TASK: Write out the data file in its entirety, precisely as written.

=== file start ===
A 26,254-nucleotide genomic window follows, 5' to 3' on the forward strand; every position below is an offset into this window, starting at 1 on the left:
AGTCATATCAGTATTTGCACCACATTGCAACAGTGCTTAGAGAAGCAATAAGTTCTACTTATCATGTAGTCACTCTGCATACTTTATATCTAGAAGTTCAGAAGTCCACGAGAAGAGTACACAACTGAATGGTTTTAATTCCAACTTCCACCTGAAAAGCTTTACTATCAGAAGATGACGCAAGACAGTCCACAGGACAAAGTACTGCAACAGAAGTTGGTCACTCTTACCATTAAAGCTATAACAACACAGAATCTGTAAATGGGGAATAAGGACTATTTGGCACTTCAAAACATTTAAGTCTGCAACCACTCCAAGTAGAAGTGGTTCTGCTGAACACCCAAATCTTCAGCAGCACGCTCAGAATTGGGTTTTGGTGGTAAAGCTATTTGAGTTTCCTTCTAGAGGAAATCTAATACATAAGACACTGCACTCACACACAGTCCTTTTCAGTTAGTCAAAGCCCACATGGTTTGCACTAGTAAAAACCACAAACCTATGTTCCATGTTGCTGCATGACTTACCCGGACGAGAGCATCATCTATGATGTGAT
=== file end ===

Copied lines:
A 26,254-nucleotide genomic window follows, 5' to 3' on the forward strand; every position below is an offset into this window, starting at 1 on the left:
AGTCATATCAGTATTTGCACCACATTGCAACAGTGCTTAGAGAAGCAATAAGTTCTACTTATCATGTAGTCACTCTGCATACTTTATATCTAGAAGTTCAGAAGTCCACGAGAAGAGTACACAACTGAATGGTTTTAATTCCAACTTCCACCTGAAAAGCTTTACTATCAGAAGATGACGCAAGACAGTCCACAGGACAAAGTACTGCAACAGAAGTTGGTCACTCTTACCATTAAAGCTATAACAACACAGAATCTGTAAATGGGGAATAAGGACTATTTGGCACTTCAAAACATTTAAGTCTGCAACCACTCCAAGTAGAAGTGGTTCTGCTGAACACCCAAATCTTCAGCAGCACGCTCAGAATTGGGTTTTGGTGGTAAAGCTATTTGAGTTTCCTTCTAGAGGAAATCTAATACATAAGACACTGCACTCACACACAGTCCTTTTCAGTTAGTCAAAGCCCACATGGTTTGCACTAGTAAAAACCACAAACCTATGTTCCATGTTGCTGCATGACTTACCCGGACGAGAGCATCATCTATGATGTGAT